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Difference between std::set vs std::vector in C++

In this article, we will discuss the difference between std::set and std::vector in C++. But before discussing the differences, we must know about the std::set and std::vector in C++.

What is the std::vector?

A vector is a dynamic array-like container in C++ that may hold many elements of the same data type. Vectors, which are unlike arrays, can increase and shrink in size during execution. Vectors are provided in the <vector> header file as part of the C++ Standard Template Library (STL).


Uses of Vector in C++:

Vectors can be used in the following ways in C++:

Collections: Vectors can hold collections of items of the same data type, such as integers, numbers with floating points, or messages.

Size: Vectors can expand and decrease in size during runtime, making them handy when we don't know the size of the collection in advance of time or when the size of the collections may vary during runtime.

Fast random access: They can be accessed in constant time using their index because items in a vector are stored in memory with adjacent regions.

Efficient memory allocation: Vectors allocate memory effectively, allowing us to add or delete members from the vector's end with minimum cost.

Interoperability with various other libraries: As vectors are part of the C++ Standard Template Library, vectors can be used with various STL containers, computations, and iterators.

What is std::set?

Sets are a type of associative container in which each element must be unique since the value of the component identifies it. The data are saved in a certain sorted order, either increasing or decreasing. The std::set class is part of the C++ Standard Template Library (STL), which is defined within the <set> standard header file.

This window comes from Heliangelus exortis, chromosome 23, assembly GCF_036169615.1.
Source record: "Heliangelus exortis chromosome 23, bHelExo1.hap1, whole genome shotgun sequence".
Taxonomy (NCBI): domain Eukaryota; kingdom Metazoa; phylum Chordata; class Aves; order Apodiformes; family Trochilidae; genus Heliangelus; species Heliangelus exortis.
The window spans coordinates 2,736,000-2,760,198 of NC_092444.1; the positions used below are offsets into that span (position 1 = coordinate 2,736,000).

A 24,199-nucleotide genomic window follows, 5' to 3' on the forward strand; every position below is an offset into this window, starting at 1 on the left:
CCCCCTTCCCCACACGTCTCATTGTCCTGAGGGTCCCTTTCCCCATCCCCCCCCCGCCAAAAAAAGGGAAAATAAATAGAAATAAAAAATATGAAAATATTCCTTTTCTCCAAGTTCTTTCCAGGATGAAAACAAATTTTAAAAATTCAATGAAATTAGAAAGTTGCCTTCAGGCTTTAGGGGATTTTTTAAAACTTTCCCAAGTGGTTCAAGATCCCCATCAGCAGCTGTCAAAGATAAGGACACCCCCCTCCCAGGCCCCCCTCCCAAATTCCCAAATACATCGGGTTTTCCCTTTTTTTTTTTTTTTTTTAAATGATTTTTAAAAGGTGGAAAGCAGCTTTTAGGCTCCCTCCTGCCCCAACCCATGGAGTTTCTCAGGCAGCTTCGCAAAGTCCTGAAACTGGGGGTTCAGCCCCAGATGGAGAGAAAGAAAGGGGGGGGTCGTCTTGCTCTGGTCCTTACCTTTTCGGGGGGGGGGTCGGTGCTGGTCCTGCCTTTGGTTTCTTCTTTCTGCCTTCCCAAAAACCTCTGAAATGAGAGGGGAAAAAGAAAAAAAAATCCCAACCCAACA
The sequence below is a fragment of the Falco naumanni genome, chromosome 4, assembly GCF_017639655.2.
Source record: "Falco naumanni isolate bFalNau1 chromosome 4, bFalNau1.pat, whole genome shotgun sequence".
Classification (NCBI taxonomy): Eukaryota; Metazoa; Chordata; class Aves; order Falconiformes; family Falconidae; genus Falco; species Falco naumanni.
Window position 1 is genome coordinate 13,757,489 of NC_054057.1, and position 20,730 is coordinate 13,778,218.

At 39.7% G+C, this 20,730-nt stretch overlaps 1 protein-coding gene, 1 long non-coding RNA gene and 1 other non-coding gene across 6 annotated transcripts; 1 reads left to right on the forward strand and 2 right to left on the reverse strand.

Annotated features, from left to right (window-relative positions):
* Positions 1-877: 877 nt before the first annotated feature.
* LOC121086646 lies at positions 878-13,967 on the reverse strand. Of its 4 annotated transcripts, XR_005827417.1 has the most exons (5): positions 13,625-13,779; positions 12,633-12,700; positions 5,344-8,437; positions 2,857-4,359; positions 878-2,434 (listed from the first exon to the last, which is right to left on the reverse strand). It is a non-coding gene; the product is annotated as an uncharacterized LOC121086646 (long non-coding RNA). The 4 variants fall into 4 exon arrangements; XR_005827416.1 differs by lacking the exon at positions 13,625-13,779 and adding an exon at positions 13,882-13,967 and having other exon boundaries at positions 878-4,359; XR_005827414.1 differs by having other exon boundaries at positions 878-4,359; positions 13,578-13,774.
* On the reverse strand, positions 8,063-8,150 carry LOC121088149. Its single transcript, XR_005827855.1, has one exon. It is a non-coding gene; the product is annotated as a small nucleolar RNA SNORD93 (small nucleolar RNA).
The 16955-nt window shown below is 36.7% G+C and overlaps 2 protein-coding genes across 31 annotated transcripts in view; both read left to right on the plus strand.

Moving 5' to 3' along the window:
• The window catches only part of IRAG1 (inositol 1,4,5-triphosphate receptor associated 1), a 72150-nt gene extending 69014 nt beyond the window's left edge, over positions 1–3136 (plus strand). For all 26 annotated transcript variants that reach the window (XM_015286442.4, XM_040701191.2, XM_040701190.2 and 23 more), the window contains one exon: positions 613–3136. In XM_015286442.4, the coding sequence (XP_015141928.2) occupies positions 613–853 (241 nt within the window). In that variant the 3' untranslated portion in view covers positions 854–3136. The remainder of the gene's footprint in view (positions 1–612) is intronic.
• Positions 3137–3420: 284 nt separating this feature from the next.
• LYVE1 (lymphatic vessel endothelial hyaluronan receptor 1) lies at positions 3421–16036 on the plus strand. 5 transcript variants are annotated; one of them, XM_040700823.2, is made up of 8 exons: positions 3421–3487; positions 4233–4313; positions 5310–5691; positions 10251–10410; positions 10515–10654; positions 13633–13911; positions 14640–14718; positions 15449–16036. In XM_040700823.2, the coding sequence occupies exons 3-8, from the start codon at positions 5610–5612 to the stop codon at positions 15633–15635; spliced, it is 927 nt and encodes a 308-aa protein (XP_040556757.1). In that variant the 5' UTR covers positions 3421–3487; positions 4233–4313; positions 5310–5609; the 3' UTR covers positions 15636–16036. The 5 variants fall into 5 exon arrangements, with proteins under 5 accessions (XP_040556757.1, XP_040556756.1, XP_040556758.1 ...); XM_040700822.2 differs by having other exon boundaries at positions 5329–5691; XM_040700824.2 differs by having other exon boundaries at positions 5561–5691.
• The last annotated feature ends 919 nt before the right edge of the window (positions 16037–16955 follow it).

Some of the most popular set attributes in C++ are as follows:

The attribute of Uniqueness: In C++, each component of a set must be unique, which means no duplicate values are permitted. As a result, sets in C++ do not promote redundancy.

Sortedness: The components of a set container are stored by default in a sorted way.

Immutability: Once values are saved in a set, they cannot be changed. As a result, insertion and deletion are permitted, but we cannot update or edit the set's current items.

Internal Implementation: In C++, the logical construction of a set is done via a BST.

Differences between std::set and std::vector:

Difference between std::set vs std::vector in C++

There are several differences between std::set and std::vector. Some main differences of the std::set and std::vector are as follows:

Features std::set std::vector
Fundamental Data Structure Balanced Binary Search Tree (for instance, Red-Black) The dynamic Array (Contingent Memory Block)
Iteration over Elements Sequential repetition based on insert order. Ordered repetition based on sorting.
Memory Management It allocates resources for each element dynamically. It allocates contiguous blocks for all items.
Sorting Customizing The comparison operators are used to order the elements. Algorithms can be used to customize ordering.
Insertion Effectiveness It is slower because of balancing operations. It is faster, especially for insertions at the conclusion.
Reallocation of Memory There is no requirement for reallocation during insertions. Insertions could require reconfiguration.

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